"Though typically associated with the summer months, severe thunderstorms can strike Europe at any time of the year, and their loss potential is increasing," said Dr. Eric Robinson, manager and principal scientist, AIR Worldwide. "A severe thunderstorm event can, over the course of several days, produce multiple outbreaks. Depending upon the region, high-frequency severe thunderstorms can contribute up to 50 percent to overall wind-related insured losses in Europe."
The scientifically advanced severe thunderstorm model realistically simulates the highly localized effects of individual hail and straight-line winds (microevents)—from a meteorological perspective the key drivers of loss from severe thunderstorms—and the spatial extent of macroevents (combinations of microevents). This is achieved by replicating daily activity based on a comprehensive analysis of historical storm outbreaks. The model reflects emerging scientific and engineering research and leverages data from many sources, including storm report databases, numerical weather prediction, and an unprecedented amount of radar data from recent events. To validate the model, AIR used a large set of claims data, including detailed claims from some of the largest insurers in Europe.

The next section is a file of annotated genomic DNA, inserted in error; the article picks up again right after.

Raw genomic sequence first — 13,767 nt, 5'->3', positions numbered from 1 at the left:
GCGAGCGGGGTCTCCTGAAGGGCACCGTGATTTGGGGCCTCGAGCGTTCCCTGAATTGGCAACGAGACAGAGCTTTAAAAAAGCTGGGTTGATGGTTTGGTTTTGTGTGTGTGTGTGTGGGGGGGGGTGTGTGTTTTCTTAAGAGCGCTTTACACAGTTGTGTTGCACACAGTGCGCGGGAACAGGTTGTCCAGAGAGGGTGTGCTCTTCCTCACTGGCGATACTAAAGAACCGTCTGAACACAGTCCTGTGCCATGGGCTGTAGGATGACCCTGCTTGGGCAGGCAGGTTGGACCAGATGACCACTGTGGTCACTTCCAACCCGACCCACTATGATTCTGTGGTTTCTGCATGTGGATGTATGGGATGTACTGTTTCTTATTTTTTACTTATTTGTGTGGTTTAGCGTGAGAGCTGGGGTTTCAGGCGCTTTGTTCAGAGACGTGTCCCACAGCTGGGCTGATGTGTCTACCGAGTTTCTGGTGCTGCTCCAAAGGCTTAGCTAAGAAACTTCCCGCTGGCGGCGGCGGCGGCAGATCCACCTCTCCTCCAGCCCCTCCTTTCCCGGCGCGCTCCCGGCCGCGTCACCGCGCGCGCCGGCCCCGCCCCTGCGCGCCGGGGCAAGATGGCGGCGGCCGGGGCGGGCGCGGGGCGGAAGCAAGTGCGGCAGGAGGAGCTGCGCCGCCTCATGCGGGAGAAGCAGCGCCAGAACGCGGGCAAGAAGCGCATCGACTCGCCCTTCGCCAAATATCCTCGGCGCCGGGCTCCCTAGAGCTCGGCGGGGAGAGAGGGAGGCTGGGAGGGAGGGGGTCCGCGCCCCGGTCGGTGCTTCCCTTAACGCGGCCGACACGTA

In Romania, following the severe storms that hit the Western part of Romania in September 2017, there were some voices from the Government who stated that the storm risk should also be included in the mandatory household insurance policy, but the proposal was dismissed for the moment